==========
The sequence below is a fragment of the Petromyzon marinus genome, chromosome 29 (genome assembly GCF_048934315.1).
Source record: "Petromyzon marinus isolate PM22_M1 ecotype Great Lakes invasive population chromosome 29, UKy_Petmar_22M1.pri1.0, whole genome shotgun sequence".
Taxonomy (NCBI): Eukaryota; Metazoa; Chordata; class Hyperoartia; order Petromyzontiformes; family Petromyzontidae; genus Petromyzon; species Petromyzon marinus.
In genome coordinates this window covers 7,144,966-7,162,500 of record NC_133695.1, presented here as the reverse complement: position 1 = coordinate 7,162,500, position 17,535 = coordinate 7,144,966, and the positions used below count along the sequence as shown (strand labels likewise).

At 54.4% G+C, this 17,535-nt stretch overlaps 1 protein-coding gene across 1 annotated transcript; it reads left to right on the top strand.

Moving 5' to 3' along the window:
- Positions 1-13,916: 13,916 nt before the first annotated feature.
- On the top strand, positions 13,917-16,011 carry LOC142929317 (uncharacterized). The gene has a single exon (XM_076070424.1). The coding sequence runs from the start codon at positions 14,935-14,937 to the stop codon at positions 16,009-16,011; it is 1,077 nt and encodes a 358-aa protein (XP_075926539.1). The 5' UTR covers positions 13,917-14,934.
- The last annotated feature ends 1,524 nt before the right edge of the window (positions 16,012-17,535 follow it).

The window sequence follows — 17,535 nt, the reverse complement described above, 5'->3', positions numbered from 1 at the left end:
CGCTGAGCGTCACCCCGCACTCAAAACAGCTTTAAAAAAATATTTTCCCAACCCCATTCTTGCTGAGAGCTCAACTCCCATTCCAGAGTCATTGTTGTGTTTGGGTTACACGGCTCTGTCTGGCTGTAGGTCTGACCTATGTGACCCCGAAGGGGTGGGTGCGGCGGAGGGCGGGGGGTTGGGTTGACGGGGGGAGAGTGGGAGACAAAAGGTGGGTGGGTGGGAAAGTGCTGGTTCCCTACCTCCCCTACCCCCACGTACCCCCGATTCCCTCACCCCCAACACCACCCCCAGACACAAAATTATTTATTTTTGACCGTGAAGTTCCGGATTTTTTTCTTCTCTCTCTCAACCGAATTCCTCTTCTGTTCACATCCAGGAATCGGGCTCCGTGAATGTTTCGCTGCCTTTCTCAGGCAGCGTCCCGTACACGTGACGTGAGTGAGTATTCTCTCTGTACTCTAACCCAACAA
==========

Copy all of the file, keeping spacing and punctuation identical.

The sequence below is a fragment of the Petromyzon marinus genome, chromosome 29 (genome assembly GCF_048934315.1).
Source record: "Petromyzon marinus isolate PM22_M1 ecotype Great Lakes invasive population chromosome 29, UKy_Petmar_22M1.pri1.0, whole genome shotgun sequence".
Taxonomy (NCBI): Eukaryota; Metazoa; Chordata; class Hyperoartia; order Petromyzontiformes; family Petromyzontidae; genus Petromyzon; species Petromyzon marinus.
In genome coordinates this window covers 7,144,966-7,162,500 of record NC_133695.1, presented here as the reverse complement: position 1 = coordinate 7,162,500, position 17,535 = coordinate 7,144,966, and the positions used below count along the sequence as shown (strand labels likewise).

At 54.4% G+C, this 17,535-nt stretch overlaps 1 protein-coding gene across 1 annotated transcript; it reads left to right on the top strand.

Moving 5' to 3' along the window:
- Positions 1-13,916: 13,916 nt before the first annotated feature.
- On the top strand, positions 13,917-16,011 carry LOC142929317 (uncharacterized). The gene has a single exon (XM_076070424.1). The coding sequence runs from the start codon at positions 14,935-14,937 to the stop codon at positions 16,009-16,011; it is 1,077 nt and encodes a 358-aa protein (XP_075926539.1). The 5' UTR covers positions 13,917-14,934.
- The last annotated feature ends 1,524 nt before the right edge of the window (positions 16,012-17,535 follow it).

The window sequence follows — 17,535 nt, the reverse complement described above, 5'->3', positions numbered from 1 at the left end:
CGCTGAGCGTCACCCCGCACTCAAAACAGCTTTAAAAAAATATTTTCCCAACCCCATTCTTGCTGAGAGCTCAACTCCCATTCCAGAGTCATTGTTGTGTTTGGGTTACACGGCTCTGTCTGGCTGTAGGTCTGACCTATGTGACCCCGAAGGGGTGGGTGCGGCGGAGGGCGGGGGGTTGGGTTGACGGGGGGAGAGTGGGAGACAAAAGGTGGGTGGGTGGGAAAGTGCTGGTTCCCTACCTCCCCTACCCCCACGTACCCCCGATTCCCTCACCCCCAACACCACCCCCAGACACAAAATTATTTATTTTTGACCGTGAAGTTCCGGATTTTTTTCTTCTCTCTCTCAACCGAATTCCTCTTCTGTTCACATCCAGGAATCGGGCTCCGTGAATGTTTCGCTGCCTTTCTCAGGCAGCGTCCCGTACACGTGACGTGAGTGAGTATTCTCTCTGTACTCTAACCCAACAA